(Warning, some spoilers for M. Night Shyamalan’s work)
After surviving some uncertainty as a filmmaker, with the release of Split and The Visit I think it’s safe to say M. Night Shyamalan is back as a premier storyteller in Hollywood. Or perhaps he was never really gone? Nah, he was gone. Back in the mid-2000s, I was known to compare M. Night’s career trajectory to Kevin Smith. Like M. Night, Smith released several films that made him a critical darling in Hollywood. He brought fresh ideas into established genres by doing things his way. But like Mr. Smith, Shyamalan took a hard turn into mediocrity and inconsistency and with every film he made thereafter. I think it’s an apt comparison, and I always found it odd, and perhaps it’s because of the genres they tend to fall into, that Kevin Smith didn’t get nearly as much shit for his subpar efforts than Night does. Anyway, this really isn’t about Kevin Smith and his downward spiral, this is about M. Night Shyamalan and my admittedly unabashed love for his work, but also how early success nearly wrecked his career.
Off the bat, I’ll go on record and say The Sixth Sense is the perfect thriller. It’s pacing is so masterfully done, its twists and turns, the performances, the resolutions. There is nothing wrong with The Sixth Sense, it’s perfectly made. You can fight me on that. Above everything else though, The Sixth Sense was a hell of an introduction for a writer/director without much else under his belt at the time. In fact, it was such a big deal, I believe it was the first thriller to ever make over $600,000,000 worldwide. And this was mostly through word of mouth. To call The Sixth Sense a cultural touchstone is the mildest of understatements. Don’t believe me? Say the words “I see dead people” to anyone above 17 and they either know what movie it’s from or at the very least heard it referenced in other pop culture corners of the world. “I see dead people” was a meme before memes were a thing.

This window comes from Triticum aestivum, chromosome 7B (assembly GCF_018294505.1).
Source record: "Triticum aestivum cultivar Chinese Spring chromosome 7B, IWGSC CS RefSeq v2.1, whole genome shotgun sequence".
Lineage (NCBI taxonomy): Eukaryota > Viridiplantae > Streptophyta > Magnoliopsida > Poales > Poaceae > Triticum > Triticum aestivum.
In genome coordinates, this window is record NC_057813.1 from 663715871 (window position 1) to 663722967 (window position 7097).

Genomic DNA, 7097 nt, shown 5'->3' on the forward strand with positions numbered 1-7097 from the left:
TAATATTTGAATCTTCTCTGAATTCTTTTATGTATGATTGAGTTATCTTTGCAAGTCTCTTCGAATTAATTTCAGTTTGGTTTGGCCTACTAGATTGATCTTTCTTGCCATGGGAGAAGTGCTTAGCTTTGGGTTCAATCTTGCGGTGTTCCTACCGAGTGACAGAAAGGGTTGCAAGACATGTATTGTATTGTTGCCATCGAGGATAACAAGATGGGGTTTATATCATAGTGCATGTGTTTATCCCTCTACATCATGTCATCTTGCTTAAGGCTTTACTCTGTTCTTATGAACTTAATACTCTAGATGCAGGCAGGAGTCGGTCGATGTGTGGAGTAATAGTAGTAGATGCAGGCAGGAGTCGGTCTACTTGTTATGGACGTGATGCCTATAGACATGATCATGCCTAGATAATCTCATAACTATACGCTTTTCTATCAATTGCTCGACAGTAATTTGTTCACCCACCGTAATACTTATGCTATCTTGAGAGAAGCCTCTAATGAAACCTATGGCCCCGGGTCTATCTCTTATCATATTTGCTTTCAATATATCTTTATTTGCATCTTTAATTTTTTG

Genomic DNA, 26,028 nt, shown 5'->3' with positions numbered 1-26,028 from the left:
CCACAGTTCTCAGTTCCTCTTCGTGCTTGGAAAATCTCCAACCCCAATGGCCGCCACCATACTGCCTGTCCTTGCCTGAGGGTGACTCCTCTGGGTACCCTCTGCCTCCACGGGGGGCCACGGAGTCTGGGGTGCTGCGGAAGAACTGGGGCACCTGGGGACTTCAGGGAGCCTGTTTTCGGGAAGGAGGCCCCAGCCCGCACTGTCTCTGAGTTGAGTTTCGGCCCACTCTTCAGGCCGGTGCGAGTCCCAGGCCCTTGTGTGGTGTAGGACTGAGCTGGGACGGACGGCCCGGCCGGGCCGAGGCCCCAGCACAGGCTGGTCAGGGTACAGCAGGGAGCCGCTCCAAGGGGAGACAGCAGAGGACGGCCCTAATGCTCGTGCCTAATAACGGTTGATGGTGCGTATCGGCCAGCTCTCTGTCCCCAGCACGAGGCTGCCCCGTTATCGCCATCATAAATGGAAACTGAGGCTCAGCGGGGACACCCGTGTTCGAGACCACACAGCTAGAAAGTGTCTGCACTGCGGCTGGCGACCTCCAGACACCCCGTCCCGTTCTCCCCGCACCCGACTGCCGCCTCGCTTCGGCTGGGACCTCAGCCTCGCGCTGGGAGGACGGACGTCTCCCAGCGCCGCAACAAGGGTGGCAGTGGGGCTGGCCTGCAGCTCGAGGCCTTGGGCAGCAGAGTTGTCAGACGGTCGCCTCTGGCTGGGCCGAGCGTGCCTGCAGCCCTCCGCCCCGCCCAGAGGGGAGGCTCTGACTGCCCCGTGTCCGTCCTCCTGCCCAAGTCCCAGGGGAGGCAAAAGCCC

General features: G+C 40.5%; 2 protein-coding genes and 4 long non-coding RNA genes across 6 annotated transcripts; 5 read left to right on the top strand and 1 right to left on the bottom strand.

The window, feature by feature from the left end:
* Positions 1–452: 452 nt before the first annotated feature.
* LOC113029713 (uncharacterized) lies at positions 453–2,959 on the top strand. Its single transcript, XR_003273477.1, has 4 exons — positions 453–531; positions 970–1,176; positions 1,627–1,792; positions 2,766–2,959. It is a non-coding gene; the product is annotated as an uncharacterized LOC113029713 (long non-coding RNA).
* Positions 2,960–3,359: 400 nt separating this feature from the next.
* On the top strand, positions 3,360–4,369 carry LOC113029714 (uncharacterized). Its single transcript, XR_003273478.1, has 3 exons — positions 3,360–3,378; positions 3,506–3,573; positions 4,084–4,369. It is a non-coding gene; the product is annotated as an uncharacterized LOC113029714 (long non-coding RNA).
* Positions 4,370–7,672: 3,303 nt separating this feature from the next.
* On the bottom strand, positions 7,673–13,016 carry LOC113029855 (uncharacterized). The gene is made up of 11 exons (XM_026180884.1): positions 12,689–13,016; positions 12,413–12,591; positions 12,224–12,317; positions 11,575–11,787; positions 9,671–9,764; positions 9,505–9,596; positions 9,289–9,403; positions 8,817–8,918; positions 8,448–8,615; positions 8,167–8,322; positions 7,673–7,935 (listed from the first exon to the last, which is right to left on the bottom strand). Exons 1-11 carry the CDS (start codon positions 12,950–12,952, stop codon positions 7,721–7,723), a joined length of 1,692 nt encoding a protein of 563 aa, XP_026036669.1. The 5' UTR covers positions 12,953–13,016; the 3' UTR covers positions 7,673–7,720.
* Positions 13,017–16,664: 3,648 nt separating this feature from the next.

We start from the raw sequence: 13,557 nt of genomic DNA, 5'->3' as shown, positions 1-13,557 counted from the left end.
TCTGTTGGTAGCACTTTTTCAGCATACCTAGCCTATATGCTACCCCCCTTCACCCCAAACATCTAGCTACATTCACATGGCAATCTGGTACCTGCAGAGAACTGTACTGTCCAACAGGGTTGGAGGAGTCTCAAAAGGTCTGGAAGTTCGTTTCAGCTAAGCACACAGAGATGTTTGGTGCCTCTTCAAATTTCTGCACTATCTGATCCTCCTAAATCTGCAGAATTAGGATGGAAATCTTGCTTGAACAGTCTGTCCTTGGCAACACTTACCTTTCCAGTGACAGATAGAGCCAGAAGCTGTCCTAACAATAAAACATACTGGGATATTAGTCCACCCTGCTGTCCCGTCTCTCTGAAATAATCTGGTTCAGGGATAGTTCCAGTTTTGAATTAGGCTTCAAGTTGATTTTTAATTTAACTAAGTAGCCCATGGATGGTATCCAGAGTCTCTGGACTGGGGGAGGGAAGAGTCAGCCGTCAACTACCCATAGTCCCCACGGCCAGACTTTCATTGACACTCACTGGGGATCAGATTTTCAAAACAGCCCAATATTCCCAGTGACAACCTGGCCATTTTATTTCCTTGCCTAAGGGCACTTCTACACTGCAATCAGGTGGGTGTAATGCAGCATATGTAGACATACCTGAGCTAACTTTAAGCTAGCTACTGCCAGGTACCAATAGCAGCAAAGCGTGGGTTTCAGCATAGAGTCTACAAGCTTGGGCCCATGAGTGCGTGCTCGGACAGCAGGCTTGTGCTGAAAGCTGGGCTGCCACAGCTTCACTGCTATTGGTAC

As perfect as The Sixth Sense was, his next film, in my opinion was even better. While obviously not horror (but sort of, if you consider a man who terrorizes the world by creating catastrophic events, killing hundreds of people all in the name of finding the one person he can relate to horrific.) Unbreakable was a landmark film but only for a subset of movie buffs. A cult film if there ever was one, Unbreakable made the idea of being a superhero as real as we’ve ever seen in a film. We’ll move on from Unbreakable because again, some people may not consider it horror, I just wanted to make sure it’s mentioned because it’s just so damn good.